Image provided by: University of Nebraska-Lincoln Libraries, Lincoln, NE
About Omaha daily bee. (Omaha [Neb.]) 187?-1922 | View Entire Issue (Oct. 4, 1909)
Powered by OpenONI
THE BEE: OMAHA, MONDAY, OCTOBER 4. 1900.
The omaha Daily Bee
rOUNDED BT EDWARD ROSE WATER.
VICTOR ROSE WATER, EDITOR.
Fntered at Omaha postofflce as second
Terms of si rscription.
lially Bee (without Sunday), on year. . 14 Or)
Dally Bee and Sunday, one year (.00
DF.L1VEKM BT CARRIER.
Daily Bee (Including Sunday), per week. 15c
l-aily Bee (without Sundtyl, per week.. .10c
Evening Bee (without Sunday), per week Sc
Evening; Bee (with Sunday), per week.. 10c
Funday Bee, 9ns year $2.60
(Saturday Bee, one year 150
Address all complaints of Irregulsrltle
In delivery to City Circulation Department.
Omaha The Bee Building.
South Omaha Twenty-fourth and N.
Council Rluffa 15 Scott Street.
Lincoln 61 Little Building.
Chleairo--l&4 Marquette Building
New York-Rooms 1101-1102 No. M West
Washington 725 Fourteenth Street, N. W.
Communications relating to news and edi
torial matter should be addressed; Omaha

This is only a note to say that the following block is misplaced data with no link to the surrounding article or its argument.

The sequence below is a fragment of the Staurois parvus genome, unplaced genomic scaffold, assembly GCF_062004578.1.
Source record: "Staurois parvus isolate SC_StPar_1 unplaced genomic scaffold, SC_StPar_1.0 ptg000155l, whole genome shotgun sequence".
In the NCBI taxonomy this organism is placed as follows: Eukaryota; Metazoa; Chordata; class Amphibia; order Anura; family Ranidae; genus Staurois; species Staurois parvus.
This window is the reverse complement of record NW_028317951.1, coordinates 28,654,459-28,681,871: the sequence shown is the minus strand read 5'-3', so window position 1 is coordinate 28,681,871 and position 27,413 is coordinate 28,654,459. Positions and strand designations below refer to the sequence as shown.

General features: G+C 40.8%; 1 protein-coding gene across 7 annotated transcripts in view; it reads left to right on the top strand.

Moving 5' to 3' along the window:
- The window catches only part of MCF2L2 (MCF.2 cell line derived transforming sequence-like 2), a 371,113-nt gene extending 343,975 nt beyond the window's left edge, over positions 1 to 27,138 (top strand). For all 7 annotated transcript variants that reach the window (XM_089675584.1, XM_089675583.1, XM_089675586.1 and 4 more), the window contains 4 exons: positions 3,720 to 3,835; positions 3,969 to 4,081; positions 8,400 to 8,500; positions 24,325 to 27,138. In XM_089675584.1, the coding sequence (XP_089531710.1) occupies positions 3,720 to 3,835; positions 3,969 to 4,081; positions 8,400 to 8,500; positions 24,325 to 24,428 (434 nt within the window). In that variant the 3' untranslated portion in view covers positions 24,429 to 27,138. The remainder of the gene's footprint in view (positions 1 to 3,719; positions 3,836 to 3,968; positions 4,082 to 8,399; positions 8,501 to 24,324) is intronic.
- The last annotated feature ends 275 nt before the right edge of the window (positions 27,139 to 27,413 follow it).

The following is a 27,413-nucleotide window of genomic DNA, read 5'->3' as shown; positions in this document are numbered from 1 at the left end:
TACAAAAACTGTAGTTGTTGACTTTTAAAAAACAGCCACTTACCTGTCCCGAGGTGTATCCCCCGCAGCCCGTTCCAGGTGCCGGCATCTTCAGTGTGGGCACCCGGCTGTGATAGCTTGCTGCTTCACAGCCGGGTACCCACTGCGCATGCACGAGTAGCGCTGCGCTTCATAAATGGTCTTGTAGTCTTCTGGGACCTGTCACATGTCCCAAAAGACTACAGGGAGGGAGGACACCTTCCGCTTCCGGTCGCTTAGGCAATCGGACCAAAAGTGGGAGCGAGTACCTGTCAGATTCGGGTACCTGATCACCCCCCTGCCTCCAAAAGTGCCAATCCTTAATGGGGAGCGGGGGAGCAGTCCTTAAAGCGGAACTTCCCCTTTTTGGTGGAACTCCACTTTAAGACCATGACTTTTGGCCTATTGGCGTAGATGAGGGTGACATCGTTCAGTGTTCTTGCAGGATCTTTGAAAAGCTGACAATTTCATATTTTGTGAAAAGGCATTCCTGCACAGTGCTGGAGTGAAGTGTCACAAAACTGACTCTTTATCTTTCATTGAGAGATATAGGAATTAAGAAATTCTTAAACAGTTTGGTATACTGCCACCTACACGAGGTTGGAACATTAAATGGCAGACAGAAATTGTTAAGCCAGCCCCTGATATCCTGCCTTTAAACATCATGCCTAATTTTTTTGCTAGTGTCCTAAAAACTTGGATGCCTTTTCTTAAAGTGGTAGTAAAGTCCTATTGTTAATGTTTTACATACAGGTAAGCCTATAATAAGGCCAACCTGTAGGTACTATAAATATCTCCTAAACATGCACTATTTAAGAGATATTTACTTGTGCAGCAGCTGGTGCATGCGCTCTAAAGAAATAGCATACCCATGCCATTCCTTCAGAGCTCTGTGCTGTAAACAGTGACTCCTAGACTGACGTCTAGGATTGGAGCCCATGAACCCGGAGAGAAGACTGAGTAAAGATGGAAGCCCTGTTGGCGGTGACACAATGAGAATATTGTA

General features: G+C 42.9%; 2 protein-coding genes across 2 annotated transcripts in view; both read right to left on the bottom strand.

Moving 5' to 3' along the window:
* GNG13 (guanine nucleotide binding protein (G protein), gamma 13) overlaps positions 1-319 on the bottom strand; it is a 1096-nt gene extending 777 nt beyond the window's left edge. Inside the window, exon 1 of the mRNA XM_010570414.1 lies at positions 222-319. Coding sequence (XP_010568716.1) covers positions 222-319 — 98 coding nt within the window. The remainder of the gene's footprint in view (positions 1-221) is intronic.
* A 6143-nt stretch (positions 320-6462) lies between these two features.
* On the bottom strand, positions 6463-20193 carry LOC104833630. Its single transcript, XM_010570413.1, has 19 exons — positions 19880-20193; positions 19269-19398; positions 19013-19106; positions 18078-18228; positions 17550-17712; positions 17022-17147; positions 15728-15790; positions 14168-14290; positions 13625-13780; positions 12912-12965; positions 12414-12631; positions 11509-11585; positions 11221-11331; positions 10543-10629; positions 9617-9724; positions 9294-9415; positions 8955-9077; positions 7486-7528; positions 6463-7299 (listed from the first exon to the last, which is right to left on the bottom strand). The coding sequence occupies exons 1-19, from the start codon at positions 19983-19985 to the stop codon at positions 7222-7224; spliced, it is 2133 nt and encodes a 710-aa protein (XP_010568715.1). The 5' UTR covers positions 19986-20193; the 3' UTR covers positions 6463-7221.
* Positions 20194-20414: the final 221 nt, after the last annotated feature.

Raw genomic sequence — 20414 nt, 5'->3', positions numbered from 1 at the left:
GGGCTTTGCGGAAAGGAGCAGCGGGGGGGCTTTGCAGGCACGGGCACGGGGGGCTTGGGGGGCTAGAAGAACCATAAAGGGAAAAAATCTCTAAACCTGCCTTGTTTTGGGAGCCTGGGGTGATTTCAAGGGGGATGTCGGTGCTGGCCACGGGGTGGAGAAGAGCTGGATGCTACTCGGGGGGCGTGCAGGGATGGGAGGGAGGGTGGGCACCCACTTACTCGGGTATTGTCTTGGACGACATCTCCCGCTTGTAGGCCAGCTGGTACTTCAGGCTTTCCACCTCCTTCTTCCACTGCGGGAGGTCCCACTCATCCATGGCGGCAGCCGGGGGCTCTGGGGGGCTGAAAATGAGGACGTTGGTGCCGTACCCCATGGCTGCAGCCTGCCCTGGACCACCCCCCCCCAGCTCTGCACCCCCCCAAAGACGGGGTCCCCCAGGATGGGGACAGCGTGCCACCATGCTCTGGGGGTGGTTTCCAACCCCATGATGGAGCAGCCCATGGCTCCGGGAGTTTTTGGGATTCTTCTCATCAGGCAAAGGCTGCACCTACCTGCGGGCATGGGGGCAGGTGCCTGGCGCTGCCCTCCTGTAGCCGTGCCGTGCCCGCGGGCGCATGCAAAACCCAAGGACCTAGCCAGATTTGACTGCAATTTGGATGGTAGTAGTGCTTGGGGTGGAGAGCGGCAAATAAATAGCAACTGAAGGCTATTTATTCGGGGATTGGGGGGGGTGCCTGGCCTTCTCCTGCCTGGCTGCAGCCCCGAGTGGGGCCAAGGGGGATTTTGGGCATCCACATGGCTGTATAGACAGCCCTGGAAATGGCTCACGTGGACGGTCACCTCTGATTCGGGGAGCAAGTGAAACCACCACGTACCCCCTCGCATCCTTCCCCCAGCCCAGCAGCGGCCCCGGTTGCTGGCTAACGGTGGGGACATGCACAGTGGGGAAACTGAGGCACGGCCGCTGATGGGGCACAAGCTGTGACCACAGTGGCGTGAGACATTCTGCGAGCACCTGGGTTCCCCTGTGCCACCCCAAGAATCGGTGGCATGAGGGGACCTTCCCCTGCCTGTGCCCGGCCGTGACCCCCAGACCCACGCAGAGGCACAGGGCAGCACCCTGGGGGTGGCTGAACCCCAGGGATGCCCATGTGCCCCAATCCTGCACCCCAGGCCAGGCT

Bee. Editorial Department.
Remit by draft, express or postal order
payable to The Pee Publishing- Company.
Onlv 2-oent stamps received In payment of
mall accounts, personal checks, except on
Omaha or eastern exchanges, not accepted.
STAEMENT OF CIRCULATION.
State of Nebraska. Dougias County, as.:
Oeorge n. Tsschurk, treasurer of The
Fee Publishing Company, being duly
sworn, says that the actual number of
full and complete copies of The lmlly,
Morning, Evening and Sunday Bee printed
during the month of September, 1908, was
2 4 48,030
Returned copies 9,889
Net total 1,856,399
Dally average 41,879
GEORGE B. TZSCHUCK.
Subscribed In my presence and sworn
to before me this 80th day of Septem
ber, 1909. M. P. WALKER,
(Seal.) Notary Public.
Snbacrlbers leaving the city tem
porarily ahould have The Be
mailed to them. Address will b
chanced aw often as reoaested.
Death la winning altogether too
many of these' mad motor car races,
Register next Tuesday, October 5, If
you want to vote at the Noember
High flight with Wright gives de
light, gasps the prince when he is
Under the English ruling you can
lead a suffragette to Jail, but you can't
make her eat.